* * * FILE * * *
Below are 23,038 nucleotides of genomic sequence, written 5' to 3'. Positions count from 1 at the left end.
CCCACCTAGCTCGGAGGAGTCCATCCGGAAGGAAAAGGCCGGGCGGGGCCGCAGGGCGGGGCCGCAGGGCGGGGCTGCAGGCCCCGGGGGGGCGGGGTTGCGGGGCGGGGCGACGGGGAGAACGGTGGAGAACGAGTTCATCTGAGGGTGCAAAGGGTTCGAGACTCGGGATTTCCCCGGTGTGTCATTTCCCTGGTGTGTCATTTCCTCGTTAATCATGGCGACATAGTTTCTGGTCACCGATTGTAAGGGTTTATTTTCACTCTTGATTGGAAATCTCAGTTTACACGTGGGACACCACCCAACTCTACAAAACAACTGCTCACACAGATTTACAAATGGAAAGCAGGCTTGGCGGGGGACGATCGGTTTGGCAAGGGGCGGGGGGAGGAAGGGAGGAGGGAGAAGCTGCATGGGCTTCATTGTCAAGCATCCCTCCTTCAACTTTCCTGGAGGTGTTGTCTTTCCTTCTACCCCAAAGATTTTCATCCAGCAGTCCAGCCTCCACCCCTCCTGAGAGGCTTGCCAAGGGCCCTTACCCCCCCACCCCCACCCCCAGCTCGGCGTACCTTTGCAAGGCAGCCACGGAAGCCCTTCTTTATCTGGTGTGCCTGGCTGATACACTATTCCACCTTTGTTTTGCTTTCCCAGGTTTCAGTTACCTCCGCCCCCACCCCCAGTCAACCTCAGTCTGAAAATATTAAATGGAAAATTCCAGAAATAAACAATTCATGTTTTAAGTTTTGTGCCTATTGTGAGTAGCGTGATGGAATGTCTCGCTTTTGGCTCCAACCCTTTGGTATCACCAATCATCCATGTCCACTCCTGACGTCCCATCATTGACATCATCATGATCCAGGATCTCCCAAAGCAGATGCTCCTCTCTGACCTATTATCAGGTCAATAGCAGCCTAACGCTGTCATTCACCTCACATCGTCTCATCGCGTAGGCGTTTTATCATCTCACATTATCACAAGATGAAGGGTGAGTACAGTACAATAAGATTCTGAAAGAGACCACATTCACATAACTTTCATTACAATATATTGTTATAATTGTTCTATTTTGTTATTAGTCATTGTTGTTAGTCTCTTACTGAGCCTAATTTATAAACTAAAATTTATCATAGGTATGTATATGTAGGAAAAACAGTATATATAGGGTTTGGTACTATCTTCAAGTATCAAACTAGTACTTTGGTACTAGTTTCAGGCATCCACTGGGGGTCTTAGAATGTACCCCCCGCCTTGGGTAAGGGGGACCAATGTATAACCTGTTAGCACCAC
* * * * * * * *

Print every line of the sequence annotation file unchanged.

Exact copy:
Below are 23,038 nucleotides of genomic sequence, written 5' to 3'. Positions count from 1 at the left end.
CCCACCTAGCTCGGAGGAGTCCATCCGGAAGGAAAAGGCCGGGCGGGGCCGCAGGGCGGGGCCGCAGGGCGGGGCTGCAGGCCCCGGGGGGGCGGGGTTGCGGGGCGGGGCGACGGGGAGAACGGTGGAGAACGAGTTCATCTGAGGGTGCAAAGGGTTCGAGACTCGGGATTTCCCCGGTGTGTCATTTCCCTGGTGTGTCATTTCCTCGTTAATCATGGCGACATAGTTTCTGGTCACCGATTGTAAGGGTTTATTTTCACTCTTGATTGGAAATCTCAGTTTACACGTGGGACACCACCCAACTCTACAAAACAACTGCTCACACAGATTTACAAATGGAAAGCAGGCTTGGCGGGGGACGATCGGTTTGGCAAGGGGCGGGGGGAGGAAGGGAGGAGGGAGAAGCTGCATGGGCTTCATTGTCAAGCATCCCTCCTTCAACTTTCCTGGAGGTGTTGTCTTTCCTTCTACCCCAAAGATTTTCATCCAGCAGTCCAGCCTCCACCCCTCCTGAGAGGCTTGCCAAGGGCCCTTACCCCCCCACCCCCACCCCCAGCTCGGCGTACCTTTGCAAGGCAGCCACGGAAGCCCTTCTTTATCTGGTGTGCCTGGCTGATACACTATTCCACCTTTGTTTTGCTTTCCCAGGTTTCAGTTACCTCCGCCCCCACCCCCAGTCAACCTCAGTCTGAAAATATTAAATGGAAAATTCCAGAAATAAACAATTCATGTTTTAAGTTTTGTGCCTATTGTGAGTAGCGTGATGGAATGTCTCGCTTTTGGCTCCAACCCTTTGGTATCACCAATCATCCATGTCCACTCCTGACGTCCCATCATTGACATCATCATGATCCAGGATCTCCCAAAGCAGATGCTCCTCTCTGACCTATTATCAGGTCAATAGCAGCCTAACGCTGTCATTCACCTCACATCGTCTCATCGCGTAGGCGTTTTATCATCTCACATTATCACAAGATGAAGGGTGAGTACAGTACAATAAGATTCTGAAAGAGACCACATTCACATAACTTTCATTACAATATATTGTTATAATTGTTCTATTTTGTTATTAGTCATTGTTGTTAGTCTCTTACTGAGCCTAATTTATAAACTAAAATTTATCATAGGTATGTATATGTAGGAAAAACAGTATATATAGGGTTTGGTACTATCTTCAAGTATCAAACTAGTACTTTGGTACTAGTTTCAGGCATCCACTGGGGGTCTTAGAATGTACCCCCCGCCTTGGGTAAGGGGGACCAATGTATAACCTGTTAGCACCAC